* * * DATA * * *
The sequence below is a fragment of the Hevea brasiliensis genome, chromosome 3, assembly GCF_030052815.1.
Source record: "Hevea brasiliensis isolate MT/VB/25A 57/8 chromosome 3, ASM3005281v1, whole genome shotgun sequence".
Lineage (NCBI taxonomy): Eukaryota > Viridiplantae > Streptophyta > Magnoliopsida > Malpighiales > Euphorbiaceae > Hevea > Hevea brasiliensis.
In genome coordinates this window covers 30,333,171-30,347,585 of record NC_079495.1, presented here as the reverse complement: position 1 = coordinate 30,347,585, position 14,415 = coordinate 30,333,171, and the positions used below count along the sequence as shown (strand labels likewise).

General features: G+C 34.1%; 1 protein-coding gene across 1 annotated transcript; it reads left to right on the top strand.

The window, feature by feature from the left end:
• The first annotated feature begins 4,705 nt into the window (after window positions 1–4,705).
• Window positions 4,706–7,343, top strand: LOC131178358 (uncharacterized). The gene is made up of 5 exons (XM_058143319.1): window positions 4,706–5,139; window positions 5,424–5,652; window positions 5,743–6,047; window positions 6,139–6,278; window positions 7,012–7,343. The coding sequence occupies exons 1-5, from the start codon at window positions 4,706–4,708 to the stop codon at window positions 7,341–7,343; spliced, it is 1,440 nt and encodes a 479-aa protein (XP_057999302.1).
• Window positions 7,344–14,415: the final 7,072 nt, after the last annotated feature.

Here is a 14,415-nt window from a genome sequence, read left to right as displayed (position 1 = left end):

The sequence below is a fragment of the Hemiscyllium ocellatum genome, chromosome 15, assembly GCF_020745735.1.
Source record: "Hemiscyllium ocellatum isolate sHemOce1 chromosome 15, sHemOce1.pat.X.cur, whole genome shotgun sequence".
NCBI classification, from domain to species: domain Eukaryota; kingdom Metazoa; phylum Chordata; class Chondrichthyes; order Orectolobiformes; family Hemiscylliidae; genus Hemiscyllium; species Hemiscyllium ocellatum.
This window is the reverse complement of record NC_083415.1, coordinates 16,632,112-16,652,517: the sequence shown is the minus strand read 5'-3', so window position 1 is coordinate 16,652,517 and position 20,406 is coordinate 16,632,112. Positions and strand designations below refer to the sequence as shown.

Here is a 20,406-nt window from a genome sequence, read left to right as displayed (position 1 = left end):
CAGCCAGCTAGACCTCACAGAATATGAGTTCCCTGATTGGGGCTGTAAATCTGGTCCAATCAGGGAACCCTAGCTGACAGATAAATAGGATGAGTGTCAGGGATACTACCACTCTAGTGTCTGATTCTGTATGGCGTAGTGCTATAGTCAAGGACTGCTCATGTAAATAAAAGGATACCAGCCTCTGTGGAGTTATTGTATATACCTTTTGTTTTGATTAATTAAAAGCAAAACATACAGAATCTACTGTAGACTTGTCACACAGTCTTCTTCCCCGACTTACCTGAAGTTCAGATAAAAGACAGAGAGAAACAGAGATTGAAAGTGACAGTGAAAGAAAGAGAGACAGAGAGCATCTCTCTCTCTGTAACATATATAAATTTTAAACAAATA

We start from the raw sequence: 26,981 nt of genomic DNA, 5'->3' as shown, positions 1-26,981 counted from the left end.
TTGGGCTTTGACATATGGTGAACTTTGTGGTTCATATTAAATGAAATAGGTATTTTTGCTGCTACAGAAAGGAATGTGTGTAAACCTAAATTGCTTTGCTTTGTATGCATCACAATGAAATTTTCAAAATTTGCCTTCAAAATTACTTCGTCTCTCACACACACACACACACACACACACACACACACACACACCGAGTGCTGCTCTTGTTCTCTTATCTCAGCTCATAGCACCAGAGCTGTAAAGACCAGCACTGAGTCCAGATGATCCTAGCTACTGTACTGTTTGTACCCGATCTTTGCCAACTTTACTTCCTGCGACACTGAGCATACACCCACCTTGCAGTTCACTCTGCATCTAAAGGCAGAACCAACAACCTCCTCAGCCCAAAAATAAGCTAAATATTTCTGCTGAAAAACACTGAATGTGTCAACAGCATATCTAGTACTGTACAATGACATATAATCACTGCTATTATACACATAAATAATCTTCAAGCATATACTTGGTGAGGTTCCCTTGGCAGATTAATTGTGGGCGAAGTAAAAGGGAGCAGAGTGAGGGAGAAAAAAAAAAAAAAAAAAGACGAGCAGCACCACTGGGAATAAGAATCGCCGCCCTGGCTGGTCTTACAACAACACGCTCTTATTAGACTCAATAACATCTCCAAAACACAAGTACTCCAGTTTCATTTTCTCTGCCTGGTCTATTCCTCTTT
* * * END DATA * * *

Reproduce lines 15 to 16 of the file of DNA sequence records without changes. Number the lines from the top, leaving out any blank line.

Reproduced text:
Here is a 20,406-nt window from a genome sequence, read left to right as displayed (position 1 = left end):
CAGCCAGCTAGACCTCACAGAATATGAGTTCCCTGATTGGGGCTGTAAATCTGGTCCAATCAGGGAACCCTAGCTGACAGATAAATAGGATGAGTGTCAGGGATACTACCACTCTAGTGTCTGATTCTGTATGGCGTAGTGCTATAGTCAAGGACTGCTCATGTAAATAAAAGGATACCAGCCTCTGTGGAGTTATTGTATATACCTTTTGTTTTGATTAATTAAAAGCAAAACATACAGAATCTACTGTAGACTTGTCACACAGTCTTCTTCCCCGACTTACCTGAAGTTCAGATAAAAGACAGAGAGAAACAGAGATTGAAAGTGACAGTGAAAGAAAGAGAGACAGAGAGCATCTCTCTCTCTGTAACATATATAAATTTTAAACAAATA